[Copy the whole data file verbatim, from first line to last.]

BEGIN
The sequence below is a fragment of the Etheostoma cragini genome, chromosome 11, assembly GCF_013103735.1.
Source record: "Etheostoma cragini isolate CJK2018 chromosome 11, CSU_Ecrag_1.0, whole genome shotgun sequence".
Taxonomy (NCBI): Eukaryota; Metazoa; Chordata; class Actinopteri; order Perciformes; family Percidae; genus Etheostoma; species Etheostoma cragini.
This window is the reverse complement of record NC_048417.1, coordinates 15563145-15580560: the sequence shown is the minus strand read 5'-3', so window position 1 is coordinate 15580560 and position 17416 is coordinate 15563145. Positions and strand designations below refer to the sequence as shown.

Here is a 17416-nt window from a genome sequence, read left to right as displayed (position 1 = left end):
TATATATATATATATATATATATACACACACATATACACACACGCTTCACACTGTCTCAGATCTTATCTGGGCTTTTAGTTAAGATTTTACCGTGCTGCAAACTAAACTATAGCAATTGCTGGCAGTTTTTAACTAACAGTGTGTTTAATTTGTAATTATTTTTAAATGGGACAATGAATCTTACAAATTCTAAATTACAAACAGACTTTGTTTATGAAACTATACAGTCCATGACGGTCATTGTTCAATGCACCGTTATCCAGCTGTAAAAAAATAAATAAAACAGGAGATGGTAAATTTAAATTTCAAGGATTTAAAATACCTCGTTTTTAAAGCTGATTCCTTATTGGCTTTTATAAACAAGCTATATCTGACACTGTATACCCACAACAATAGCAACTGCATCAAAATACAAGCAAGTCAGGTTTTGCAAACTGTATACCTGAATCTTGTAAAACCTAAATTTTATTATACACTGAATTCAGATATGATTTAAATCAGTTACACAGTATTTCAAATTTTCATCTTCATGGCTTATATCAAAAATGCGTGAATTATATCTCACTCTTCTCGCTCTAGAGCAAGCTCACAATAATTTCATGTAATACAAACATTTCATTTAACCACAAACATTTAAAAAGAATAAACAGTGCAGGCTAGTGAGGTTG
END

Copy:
The sequence below is a fragment of the Etheostoma cragini genome, chromosome 11, assembly GCF_013103735.1.
Source record: "Etheostoma cragini isolate CJK2018 chromosome 11, CSU_Ecrag_1.0, whole genome shotgun sequence".
Taxonomy (NCBI): Eukaryota; Metazoa; Chordata; class Actinopteri; order Perciformes; family Percidae; genus Etheostoma; species Etheostoma cragini.
This window is the reverse complement of record NC_048417.1, coordinates 15563145-15580560: the sequence shown is the minus strand read 5'-3', so window position 1 is coordinate 15580560 and position 17416 is coordinate 15563145. Positions and strand designations below refer to the sequence as shown.

Here is a 17416-nt window from a genome sequence, read left to right as displayed (position 1 = left end):
TATATATATATATATATATATATACACACACATATACACACACGCTTCACACTGTCTCAGATCTTATCTGGGCTTTTAGTTAAGATTTTACCGTGCTGCAAACTAAACTATAGCAATTGCTGGCAGTTTTTAACTAACAGTGTGTTTAATTTGTAATTATTTTTAAATGGGACAATGAATCTTACAAATTCTAAATTACAAACAGACTTTGTTTATGAAACTATACAGTCCATGACGGTCATTGTTCAATGCACCGTTATCCAGCTGTAAAAAAATAAATAAAACAGGAGATGGTAAATTTAAATTTCAAGGATTTAAAATACCTCGTTTTTAAAGCTGATTCCTTATTGGCTTTTATAAACAAGCTATATCTGACACTGTATACCCACAACAATAGCAACTGCATCAAAATACAAGCAAGTCAGGTTTTGCAAACTGTATACCTGAATCTTGTAAAACCTAAATTTTATTATACACTGAATTCAGATATGATTTAAATCAGTTACACAGTATTTCAAATTTTCATCTTCATGGCTTATATCAAAAATGCGTGAATTATATCTCACTCTTCTCGCTCTAGAGCAAGCTCACAATAATTTCATGTAATACAAACATTTCATTTAACCACAAACATTTAAAAAGAATAAACAGTGCAGGCTAGTGAGGTTG